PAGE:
A Peace of My Mind: American Stories
John Noltner, author
Photographer John Noltner drove 40,000 miles across the country asking people the simple question, "What does peace mean to you?" Frustrated with the divisive rhetoric in the country, Noltner set out to use his photography and storytelling to rediscover the common humanity that connects us.
Minnesota-based photographer Noltner makes a powerful political statement about the backbone of America—its citizens—in this collection of 136 portraits of everyday people. The photos are part of Noltner’s ongoing A Peace of My Mind project, and were taken in years since the publication of his first book, A Peace of My Mind: Exploring the Meaning of Peace One Story at a Time (2012), during which he traveled 40,000 miles across the country to photograph and converse with average Americans. Each portrait begins with a paragraph about the person being profiled followed by a thoughtful first-person reply to the question, “What does peace mean to you?” Organized geographically, the collection encompasses all types of people, among them a former gang member in Brooklyn, a fifth grade student in Vermont, and a Holocaust survivor living in Atlanta. Many of the book’s subjects serve as community leaders, such as Angela Bates, director of the historical society in Nicodemus, Kans., and Clarence Moriwaki, the founder of the Bainbridge Island Japanese American Exclusion Memorial in Washington State. The subjects’ responses touch on a variety of issues facing the country, including discrimination, drugs, prison, undocumented immigrants, and the impact of 9/11. Together they provide a revealing snapshot of what has been on the minds of Americans in recent years. (BookLife)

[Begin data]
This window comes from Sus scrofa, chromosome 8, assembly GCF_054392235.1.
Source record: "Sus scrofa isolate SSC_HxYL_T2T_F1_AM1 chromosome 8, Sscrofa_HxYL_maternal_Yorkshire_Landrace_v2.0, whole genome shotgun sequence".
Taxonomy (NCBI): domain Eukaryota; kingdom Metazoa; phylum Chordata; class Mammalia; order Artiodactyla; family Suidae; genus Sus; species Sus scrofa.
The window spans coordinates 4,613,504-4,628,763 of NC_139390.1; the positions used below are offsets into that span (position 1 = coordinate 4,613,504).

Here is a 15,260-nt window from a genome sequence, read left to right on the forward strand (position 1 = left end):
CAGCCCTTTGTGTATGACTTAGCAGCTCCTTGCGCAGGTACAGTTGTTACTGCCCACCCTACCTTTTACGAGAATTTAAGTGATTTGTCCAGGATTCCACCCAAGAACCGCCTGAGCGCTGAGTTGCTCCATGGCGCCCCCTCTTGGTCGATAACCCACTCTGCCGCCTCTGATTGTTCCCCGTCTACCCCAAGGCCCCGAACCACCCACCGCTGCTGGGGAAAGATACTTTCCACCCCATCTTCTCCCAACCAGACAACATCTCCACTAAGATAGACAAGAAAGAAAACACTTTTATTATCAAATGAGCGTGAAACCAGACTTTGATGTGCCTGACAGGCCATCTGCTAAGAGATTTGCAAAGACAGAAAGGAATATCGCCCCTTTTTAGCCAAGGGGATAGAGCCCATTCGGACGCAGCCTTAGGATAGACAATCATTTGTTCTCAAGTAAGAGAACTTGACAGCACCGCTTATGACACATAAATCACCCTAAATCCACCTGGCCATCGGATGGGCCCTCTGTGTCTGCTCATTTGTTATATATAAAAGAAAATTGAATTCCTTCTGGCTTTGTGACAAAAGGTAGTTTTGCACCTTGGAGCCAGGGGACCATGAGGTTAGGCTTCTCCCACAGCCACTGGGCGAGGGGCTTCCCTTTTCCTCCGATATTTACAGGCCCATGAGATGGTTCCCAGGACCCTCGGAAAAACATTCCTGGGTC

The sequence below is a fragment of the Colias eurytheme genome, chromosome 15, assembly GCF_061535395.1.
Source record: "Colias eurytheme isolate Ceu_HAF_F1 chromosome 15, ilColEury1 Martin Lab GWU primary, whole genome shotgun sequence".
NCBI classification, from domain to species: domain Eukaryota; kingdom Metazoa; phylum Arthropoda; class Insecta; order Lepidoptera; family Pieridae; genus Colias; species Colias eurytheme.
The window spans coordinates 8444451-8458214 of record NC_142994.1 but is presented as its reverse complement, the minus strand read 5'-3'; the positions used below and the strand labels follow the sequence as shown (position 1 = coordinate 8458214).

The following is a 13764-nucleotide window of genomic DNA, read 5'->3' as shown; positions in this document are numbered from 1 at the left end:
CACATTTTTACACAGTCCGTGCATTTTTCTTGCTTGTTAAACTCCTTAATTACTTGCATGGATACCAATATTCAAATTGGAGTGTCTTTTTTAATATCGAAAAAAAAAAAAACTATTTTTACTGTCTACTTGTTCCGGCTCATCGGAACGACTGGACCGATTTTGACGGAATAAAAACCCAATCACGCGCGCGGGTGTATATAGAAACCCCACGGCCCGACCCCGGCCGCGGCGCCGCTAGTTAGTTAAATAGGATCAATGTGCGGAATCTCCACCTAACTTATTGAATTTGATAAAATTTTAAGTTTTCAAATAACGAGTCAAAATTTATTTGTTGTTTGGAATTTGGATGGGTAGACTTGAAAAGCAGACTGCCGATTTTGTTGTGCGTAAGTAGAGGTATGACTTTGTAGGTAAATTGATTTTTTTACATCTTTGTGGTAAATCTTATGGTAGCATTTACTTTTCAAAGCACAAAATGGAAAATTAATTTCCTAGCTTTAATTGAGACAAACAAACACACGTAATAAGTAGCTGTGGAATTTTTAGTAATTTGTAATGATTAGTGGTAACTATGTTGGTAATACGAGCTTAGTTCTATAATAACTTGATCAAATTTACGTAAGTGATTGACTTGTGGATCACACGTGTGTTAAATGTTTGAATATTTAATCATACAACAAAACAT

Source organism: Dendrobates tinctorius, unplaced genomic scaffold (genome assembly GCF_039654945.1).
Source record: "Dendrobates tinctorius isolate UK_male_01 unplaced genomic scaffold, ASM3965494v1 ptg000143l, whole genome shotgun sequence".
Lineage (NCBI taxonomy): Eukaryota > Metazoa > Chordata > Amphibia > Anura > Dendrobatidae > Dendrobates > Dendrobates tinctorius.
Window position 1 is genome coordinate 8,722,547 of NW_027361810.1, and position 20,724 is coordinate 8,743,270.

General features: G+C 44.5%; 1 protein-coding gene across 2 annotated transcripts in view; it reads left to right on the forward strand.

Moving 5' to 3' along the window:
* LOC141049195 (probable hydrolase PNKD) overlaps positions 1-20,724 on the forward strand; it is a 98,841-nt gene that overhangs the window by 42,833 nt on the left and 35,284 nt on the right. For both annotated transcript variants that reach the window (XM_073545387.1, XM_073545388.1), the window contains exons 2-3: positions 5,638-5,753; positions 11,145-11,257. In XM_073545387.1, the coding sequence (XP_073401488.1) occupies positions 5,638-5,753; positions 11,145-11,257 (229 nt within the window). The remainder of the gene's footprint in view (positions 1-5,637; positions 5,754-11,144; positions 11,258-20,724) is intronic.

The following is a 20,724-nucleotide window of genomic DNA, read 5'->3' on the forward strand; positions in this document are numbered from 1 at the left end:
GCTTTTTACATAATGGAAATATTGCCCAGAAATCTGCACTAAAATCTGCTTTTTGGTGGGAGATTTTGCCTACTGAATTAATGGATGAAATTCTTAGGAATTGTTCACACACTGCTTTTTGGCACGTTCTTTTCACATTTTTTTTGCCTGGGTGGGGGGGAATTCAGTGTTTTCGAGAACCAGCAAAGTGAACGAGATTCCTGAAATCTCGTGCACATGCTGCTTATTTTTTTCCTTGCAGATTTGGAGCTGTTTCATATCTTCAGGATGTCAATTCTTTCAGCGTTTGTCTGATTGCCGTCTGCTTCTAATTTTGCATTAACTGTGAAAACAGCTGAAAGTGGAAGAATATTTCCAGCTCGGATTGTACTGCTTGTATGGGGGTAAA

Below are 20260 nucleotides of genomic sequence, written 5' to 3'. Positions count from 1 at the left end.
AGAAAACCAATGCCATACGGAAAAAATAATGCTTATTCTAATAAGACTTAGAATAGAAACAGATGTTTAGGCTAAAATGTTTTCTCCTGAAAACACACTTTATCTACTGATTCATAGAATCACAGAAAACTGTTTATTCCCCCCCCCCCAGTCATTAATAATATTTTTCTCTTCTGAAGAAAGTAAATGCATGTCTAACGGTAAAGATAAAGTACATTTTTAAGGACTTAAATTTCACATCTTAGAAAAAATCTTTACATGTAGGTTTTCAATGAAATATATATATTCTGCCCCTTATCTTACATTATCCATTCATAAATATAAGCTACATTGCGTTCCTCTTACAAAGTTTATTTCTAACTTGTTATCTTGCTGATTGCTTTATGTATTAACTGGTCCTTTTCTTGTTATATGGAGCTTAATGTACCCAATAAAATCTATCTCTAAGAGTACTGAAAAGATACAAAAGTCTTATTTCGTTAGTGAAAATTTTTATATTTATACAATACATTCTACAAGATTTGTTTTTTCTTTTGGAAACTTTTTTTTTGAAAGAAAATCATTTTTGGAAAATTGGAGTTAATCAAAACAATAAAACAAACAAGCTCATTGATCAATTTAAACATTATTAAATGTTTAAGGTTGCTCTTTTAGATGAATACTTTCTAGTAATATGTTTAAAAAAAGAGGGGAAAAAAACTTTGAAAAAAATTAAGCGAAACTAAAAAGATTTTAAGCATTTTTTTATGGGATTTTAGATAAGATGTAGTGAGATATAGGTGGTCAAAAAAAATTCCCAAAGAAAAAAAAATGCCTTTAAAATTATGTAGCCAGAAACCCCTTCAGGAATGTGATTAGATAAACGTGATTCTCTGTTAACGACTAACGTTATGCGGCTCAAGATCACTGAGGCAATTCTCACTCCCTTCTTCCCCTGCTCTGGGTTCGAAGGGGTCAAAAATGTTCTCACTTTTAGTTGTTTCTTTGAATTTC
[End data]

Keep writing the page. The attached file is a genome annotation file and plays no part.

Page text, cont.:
Smithsonian did a recent article on A Peace of My Mind.